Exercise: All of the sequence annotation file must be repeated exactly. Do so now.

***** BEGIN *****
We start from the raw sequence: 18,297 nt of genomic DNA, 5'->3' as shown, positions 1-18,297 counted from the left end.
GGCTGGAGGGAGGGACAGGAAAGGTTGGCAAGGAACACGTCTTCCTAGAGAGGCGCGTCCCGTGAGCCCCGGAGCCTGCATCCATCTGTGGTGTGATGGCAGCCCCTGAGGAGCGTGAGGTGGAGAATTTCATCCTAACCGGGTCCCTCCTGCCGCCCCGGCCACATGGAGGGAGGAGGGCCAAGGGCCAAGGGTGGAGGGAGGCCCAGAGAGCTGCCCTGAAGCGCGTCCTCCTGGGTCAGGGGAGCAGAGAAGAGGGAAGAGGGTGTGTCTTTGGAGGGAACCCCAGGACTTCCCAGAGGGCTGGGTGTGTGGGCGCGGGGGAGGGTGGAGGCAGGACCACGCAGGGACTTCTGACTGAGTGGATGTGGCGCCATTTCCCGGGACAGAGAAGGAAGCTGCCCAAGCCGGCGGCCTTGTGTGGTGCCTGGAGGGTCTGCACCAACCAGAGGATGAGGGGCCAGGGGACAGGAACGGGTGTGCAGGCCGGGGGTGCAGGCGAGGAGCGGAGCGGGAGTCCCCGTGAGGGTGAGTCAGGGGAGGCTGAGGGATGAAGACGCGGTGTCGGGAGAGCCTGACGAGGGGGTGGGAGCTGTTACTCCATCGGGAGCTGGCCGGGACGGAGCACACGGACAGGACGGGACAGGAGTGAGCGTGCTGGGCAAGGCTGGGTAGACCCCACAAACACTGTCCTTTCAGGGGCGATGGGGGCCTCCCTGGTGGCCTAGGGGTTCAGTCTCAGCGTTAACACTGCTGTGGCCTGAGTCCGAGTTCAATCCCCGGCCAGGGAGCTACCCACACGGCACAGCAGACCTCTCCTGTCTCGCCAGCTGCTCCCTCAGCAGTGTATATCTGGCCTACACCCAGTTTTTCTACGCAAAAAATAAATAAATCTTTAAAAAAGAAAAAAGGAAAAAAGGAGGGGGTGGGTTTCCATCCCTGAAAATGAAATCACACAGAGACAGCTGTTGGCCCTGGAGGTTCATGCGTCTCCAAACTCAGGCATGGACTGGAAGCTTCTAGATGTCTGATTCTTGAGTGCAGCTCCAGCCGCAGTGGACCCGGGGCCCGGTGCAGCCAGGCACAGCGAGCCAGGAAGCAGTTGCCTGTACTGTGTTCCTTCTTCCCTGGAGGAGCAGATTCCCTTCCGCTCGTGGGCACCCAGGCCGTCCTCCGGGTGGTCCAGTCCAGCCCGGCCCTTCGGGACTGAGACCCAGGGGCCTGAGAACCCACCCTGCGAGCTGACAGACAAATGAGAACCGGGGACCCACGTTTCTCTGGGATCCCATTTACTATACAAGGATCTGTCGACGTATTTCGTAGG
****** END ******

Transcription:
We start from the raw sequence: 18,297 nt of genomic DNA, 5'->3' as shown, positions 1-18,297 counted from the left end.
GGCTGGAGGGAGGGACAGGAAAGGTTGGCAAGGAACACGTCTTCCTAGAGAGGCGCGTCCCGTGAGCCCCGGAGCCTGCATCCATCTGTGGTGTGATGGCAGCCCCTGAGGAGCGTGAGGTGGAGAATTTCATCCTAACCGGGTCCCTCCTGCCGCCCCGGCCACATGGAGGGAGGAGGGCCAAGGGCCAAGGGTGGAGGGAGGCCCAGAGAGCTGCCCTGAAGCGCGTCCTCCTGGGTCAGGGGAGCAGAGAAGAGGGAAGAGGGTGTGTCTTTGGAGGGAACCCCAGGACTTCCCAGAGGGCTGGGTGTGTGGGCGCGGGGGAGGGTGGAGGCAGGACCACGCAGGGACTTCTGACTGAGTGGATGTGGCGCCATTTCCCGGGACAGAGAAGGAAGCTGCCCAAGCCGGCGGCCTTGTGTGGTGCCTGGAGGGTCTGCACCAACCAGAGGATGAGGGGCCAGGGGACAGGAACGGGTGTGCAGGCCGGGGGTGCAGGCGAGGAGCGGAGCGGGAGTCCCCGTGAGGGTGAGTCAGGGGAGGCTGAGGGATGAAGACGCGGTGTCGGGAGAGCCTGACGAGGGGGTGGGAGCTGTTACTCCATCGGGAGCTGGCCGGGACGGAGCACACGGACAGGACGGGACAGGAGTGAGCGTGCTGGGCAAGGCTGGGTAGACCCCACAAACACTGTCCTTTCAGGGGCGATGGGGGCCTCCCTGGTGGCCTAGGGGTTCAGTCTCAGCGTTAACACTGCTGTGGCCTGAGTCCGAGTTCAATCCCCGGCCAGGGAGCTACCCACACGGCACAGCAGACCTCTCCTGTCTCGCCAGCTGCTCCCTCAGCAGTGTATATCTGGCCTACACCCAGTTTTTCTACGCAAAAAATAAATAAATCTTTAAAAAAGAAAAAAGGAAAAAAGGAGGGGGTGGGTTTCCATCCCTGAAAATGAAATCACACAGAGACAGCTGTTGGCCCTGGAGGTTCATGCGTCTCCAAACTCAGGCATGGACTGGAAGCTTCTAGATGTCTGATTCTTGAGTGCAGCTCCAGCCGCAGTGGACCCGGGGCCCGGTGCAGCCAGGCACAGCGAGCCAGGAAGCAGTTGCCTGTACTGTGTTCCTTCTTCCCTGGAGGAGCAGATTCCCTTCCGCTCGTGGGCACCCAGGCCGTCCTCCGGGTGGTCCAGTCCAGCCCGGCCCTTCGGGACTGAGACCCAGGGGCCTGAGAACCCACCCTGCGAGCTGACAGACAAATGAGAACCGGGGACCCACGTTTCTCTGGGATCCCATTTACTATACAAGGATCTGTCGACGTATTTCGTAGG